Two other states had closely watched judicial elections. In Michigan, the GOP held on to control of the state’s Supreme Court, with Republican candidates holding on to two contested seats in partisan elections, Michigan Live reports. And in Alabama, the state’s former chief justice – Roy Moore – was returned to office, Alabama.com reports. He had been ousted from the position in 2003 after refusing to remove a monument of the 10 commandments from the state judicial building in Montgomery. You can find additional judicial election results from the National Center for State Courts.

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Judge Releases Most of DesJarlais Divorce Records

Hamilton County Circuit Court Judge Jacqueline Bolton has ruled that most of the records from U.S. Rep. Scott DesJarlais’ messy divorce could be made public, The Tennessean reports, but the release of a potentially embarrassing transcript will be delayed until Election Day or later. DesJarlais has been fighting allegations that he slept with at least two patients before his 2001 divorce was finalized.

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Lawyer Defends Privacy for PAC Donations

Knoxville lawyer William S. Rose has been facing heavy media scrutiny after campaign finance reports filed last month show that the super political action committee FreedomWorks for America received seven donations totaling $5.28 million from Knoxville-based Specialty Group Inc. Rose is CEO, president and general counsel of Specialty Group, and in an interview with the Knoxville News Sentinel he defends his right to not disclose private information regarding his political activity.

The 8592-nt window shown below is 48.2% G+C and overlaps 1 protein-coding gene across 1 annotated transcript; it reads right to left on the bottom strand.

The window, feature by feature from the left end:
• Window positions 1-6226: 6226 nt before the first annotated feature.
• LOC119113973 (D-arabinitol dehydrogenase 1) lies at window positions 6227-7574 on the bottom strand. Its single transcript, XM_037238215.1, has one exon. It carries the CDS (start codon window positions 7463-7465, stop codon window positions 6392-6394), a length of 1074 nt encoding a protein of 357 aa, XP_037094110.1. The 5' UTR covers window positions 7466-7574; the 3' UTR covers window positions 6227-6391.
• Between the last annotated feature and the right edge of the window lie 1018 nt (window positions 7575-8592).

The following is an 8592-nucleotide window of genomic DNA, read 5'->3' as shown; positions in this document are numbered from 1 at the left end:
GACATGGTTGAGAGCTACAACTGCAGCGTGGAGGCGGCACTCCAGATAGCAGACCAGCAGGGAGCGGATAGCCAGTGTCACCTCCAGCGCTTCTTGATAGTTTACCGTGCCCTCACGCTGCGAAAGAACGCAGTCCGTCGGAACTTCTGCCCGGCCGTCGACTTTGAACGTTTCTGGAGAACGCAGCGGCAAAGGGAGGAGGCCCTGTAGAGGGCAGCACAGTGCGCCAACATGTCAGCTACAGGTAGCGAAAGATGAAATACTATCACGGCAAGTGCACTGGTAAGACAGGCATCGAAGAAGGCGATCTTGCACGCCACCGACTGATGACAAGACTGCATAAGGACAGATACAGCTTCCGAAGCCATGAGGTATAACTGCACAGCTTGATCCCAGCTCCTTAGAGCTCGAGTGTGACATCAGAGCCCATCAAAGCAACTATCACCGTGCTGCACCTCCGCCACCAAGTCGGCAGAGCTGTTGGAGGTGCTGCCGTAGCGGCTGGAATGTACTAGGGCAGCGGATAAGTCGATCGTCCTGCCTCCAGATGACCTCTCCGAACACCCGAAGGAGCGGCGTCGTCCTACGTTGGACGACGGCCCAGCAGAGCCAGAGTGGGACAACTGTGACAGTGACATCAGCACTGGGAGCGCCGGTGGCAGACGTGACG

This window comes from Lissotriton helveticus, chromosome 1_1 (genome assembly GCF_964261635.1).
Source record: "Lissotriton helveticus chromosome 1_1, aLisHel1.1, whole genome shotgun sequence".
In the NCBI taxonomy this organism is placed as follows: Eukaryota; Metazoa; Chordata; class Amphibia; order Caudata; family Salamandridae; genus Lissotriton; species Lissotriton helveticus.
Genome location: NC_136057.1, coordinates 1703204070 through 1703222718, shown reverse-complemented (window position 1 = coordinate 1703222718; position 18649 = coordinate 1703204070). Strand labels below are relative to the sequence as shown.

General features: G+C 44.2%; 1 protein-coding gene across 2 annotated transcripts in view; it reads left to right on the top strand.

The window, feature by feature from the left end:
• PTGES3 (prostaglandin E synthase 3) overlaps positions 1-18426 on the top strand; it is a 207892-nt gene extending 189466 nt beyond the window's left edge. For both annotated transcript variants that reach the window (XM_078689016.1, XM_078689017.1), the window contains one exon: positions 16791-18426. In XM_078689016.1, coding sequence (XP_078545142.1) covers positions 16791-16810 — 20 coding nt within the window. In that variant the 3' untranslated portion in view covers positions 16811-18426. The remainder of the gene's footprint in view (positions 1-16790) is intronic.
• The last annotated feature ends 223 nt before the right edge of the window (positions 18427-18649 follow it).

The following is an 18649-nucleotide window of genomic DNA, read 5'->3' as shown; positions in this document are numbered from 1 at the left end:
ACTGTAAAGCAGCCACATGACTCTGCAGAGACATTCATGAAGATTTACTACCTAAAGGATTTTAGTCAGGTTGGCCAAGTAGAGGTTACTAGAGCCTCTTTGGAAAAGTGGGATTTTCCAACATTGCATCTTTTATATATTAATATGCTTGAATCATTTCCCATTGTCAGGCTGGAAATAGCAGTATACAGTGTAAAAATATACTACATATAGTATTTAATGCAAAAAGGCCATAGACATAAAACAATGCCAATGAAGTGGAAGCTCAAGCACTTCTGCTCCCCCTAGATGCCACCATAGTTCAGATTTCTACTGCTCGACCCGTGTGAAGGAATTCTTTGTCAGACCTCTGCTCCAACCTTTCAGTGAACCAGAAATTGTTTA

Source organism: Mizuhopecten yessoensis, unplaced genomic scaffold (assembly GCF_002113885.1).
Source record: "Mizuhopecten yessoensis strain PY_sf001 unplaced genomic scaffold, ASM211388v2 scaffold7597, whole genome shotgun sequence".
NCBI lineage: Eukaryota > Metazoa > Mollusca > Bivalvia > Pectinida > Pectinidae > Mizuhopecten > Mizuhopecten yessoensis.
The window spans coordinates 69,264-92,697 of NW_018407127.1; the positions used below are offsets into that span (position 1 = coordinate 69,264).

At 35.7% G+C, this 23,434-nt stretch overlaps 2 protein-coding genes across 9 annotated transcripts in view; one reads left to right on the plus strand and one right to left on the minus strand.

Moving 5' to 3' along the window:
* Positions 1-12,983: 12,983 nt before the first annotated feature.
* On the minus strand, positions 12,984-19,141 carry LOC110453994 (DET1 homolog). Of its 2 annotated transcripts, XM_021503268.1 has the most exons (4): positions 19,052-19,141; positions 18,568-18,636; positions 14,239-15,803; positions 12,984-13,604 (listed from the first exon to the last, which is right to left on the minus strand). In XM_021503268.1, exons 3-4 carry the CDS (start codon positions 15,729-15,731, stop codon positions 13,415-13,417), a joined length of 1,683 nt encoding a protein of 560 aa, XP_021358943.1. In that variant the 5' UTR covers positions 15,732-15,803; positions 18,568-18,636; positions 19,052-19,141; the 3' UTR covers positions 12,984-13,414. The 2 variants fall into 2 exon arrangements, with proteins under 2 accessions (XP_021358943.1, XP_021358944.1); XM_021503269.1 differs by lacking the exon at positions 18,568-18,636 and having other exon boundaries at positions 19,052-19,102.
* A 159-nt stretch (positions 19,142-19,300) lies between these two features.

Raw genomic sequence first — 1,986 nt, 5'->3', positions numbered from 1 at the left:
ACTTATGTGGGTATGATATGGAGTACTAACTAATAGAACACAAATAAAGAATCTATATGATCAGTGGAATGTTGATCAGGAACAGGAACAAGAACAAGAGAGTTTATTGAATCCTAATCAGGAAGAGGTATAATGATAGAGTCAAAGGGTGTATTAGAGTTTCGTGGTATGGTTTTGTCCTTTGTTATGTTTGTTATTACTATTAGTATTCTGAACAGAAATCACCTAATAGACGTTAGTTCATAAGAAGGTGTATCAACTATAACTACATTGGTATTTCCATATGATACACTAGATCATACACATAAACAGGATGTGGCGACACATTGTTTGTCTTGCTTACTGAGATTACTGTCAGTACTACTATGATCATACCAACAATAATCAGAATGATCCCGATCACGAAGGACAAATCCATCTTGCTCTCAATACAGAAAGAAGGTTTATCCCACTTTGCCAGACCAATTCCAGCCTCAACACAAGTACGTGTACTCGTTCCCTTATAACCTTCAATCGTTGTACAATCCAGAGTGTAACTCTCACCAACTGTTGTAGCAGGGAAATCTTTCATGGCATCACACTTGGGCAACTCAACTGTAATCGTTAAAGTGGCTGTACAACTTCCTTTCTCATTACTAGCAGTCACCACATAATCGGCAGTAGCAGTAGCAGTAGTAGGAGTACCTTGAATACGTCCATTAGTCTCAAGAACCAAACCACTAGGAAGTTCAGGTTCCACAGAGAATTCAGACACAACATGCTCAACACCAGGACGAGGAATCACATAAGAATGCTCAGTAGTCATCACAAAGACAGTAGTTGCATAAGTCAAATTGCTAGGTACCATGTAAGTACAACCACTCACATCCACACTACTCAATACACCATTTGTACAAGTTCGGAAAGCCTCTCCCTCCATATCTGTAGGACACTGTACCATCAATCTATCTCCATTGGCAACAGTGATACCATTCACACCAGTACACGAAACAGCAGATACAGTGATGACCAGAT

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Editorial: Create Library Cards to Meet ID Requirements Statewide

Now that the state Supreme Court has ordered state and local election officials to accept Memphis' library photo identification cards for voting purposes, the Commercial Appeal says in an editorial that it's a good time to update that part of the system. The paper calls on the General Assembly "to work with local mayors across the state to create library cards that meet the identification requirements in the state law."

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Supreme Court OKs Library Cards for Voter ID

The Tennessee Supreme Court ruled today that photo ID cards issued by the Memphis public library qualify as a valid and acceptable form of identification required to vote, the Tennessean reports. State election officials announced that only residents of Shelby County will be allowed to use library-issued IDs in next week’s Presidential election, after which the court will take up the question of whether the state’s new voter ID law is constitutional.

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Vandy Law Grad First African American to Lead Arkansas House

Vanderbilt Law grad Darrin Williams will make history in January when he becomes the first African American speaker of the Arkansas General Assembly. He will also be the first black person to hold a statewide elected office in Arkansas since the early 1870s. Vanderbilt Law School has more about the accomplishments of this 1993 graduate.

Candidates Reportedly Pre-Positioning Lawyers

With one week to go in the presidential campaign, Inside Counsel Magazine is reporting that President Barack Obama and Gov. Mitt Romney are lining up several high-powered lawyers to handle any post-election disputes. Obama has reached out to his former White House Counsel Robert Bauer, a former partner at Perkins Coie. Romney has tapped Benjamin Ginsberg, a partner at Patton Boggs, who served as chief legal counsel for George W. Bush's presidential campaigns in 2000 and 2004. According to the article, the two lawyers already have been “quiet players” in the respective campaigns. Among other tasks, they negotiated deals for all four of the election debates. Read more

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Democratic Party Chair to Step Down